During the Wall Street Journal CEO Summit on Wednesday, Gates asked Elon Musk, “How does he feel about something? [on Twitter] that says ‘vaccines kill people’ or that ‘Bill Gates follows people?'”
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Bill Gates has warned that Elon Musk could make Twitter “worse” after Tesla’s CEO promised to buy the social media company for $44 billion.
Gates said Wednesday at the Wall Street Journal CEO Summit that it’s unclear how Musk will change Twitter once he takes ownership, while also expressing concerns about the spread of misinformation on social media platforms.
The Microsoft co-founder admitted Musk’s track record with other companies is impressive, calling his time at the helm of Tesla and SpaceX “baffling.” Gates said he believed Musk would have done the right thing by putting together a great team of engineers at those companies.
“I doubt a bit that will happen this time, but we have to have an open mind and never underestimate Elon,” he said.
The tech billionaire’s comments come after Musk accused him of shorting Tesla stock last month. Musk also tweeted a crude joke about Gates that CNBC has decided not to print. Gates said the insults don’t bother him.
Gates, who in recent years has been replaced by Musk as the world’s richest person, went on to question Musk’s goal with Twitter and whether his pursuit of promoting free speech makes sense.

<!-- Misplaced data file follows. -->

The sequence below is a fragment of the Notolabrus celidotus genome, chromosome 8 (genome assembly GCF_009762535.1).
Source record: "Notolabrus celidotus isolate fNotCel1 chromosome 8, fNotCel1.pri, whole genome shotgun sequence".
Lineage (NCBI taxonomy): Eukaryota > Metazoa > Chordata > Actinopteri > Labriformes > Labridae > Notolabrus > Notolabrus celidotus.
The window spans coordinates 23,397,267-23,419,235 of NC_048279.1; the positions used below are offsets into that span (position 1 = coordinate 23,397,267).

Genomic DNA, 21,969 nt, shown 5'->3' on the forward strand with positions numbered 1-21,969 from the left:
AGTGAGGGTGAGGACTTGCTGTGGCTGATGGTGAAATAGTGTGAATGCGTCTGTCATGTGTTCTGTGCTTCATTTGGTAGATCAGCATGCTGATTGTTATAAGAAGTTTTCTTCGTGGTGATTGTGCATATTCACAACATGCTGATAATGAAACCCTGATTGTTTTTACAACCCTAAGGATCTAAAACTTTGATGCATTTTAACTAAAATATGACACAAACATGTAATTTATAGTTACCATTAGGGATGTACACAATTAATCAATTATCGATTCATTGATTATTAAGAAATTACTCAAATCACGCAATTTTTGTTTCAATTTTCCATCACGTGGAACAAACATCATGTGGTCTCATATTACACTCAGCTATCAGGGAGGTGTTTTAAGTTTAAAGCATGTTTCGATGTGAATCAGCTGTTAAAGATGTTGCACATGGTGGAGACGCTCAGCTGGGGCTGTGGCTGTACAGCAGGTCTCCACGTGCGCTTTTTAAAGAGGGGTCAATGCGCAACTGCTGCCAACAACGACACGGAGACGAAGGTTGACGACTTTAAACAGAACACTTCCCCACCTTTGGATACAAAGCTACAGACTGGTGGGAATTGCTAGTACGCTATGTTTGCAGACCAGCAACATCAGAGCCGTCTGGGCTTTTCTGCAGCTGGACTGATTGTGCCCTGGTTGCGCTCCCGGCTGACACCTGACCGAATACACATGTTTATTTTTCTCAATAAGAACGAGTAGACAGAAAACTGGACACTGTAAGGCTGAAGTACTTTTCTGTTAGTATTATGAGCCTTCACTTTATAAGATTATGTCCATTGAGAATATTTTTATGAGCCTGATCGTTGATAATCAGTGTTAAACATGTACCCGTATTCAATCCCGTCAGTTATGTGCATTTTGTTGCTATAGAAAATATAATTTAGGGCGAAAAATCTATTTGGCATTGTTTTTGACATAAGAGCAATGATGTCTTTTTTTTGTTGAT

“What does he think of something? [on Twitter] that says ‘vaccines kill people’ or that ‘Bill Gates follows people?’ Gates asked.
“What are its goals for what it eventually becomes? Is that consistent with this idea of less extreme falsehoods spreading so quickly?” [and] weird conspiracy theories? Does he share that goal or not?” Gates said.
A Musk representative did not immediately respond to CNBC’s request for comment.
In recent weeks, Musk has suggested a number of ways he could improve Twitter in addition to promoting free speech. He suggested late on Tuesday that he would charge companies a “small” fee to use the platform.
Misinformation about vaccines has spread like wildfire on social media during the Covid-19 pandemic, with some falsely claiming that Gates was somehow using vaccines to implant 5G chips in people so he could track their location. could follow.
“That’s so unexpected and almost so bizarre,” Gates said. “Now that I’m back in the physical world… people are coming up and screaming and protesting.”
He said it is “dangerous” when people “reject” the most important tool used to save people’s lives and he believes that those who own social media platforms have a role to play when it comes to ensuring that the truth is effectively shared.
Musk’s plan to buy Twitter has alarmed policymakers around the world.
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“If you don’t have the trusted leaders speaking out about vaccines, it’s pretty hard for the platform to counter that,” he admitted. “So I think we have a leadership problem and we have a platform problem.”
“The way you make sure those platforms are spreading the truth and not crazy stuff takes a real invention,” Gates said.
“It’s a huge problem in terms of election legitimacy or medical innovations…any kind of collective behavior,” he added.
The fact that information about drug efficacy can be disseminated quickly and cheaply should be a boon to humanity, Gates said, before calling the hydroxychloroquine saga “insane.”
“I can’t explain that,” he said. “I don’t think digital is responsible for that obsession with drugs that don’t work.”
Gates said he plans to set up a 3,000-person social media unit to disseminate accurate vaccine information in the future. He stressed that “good tidings” should be delivered by people who have faith in the community, such as political and ethnic leaders.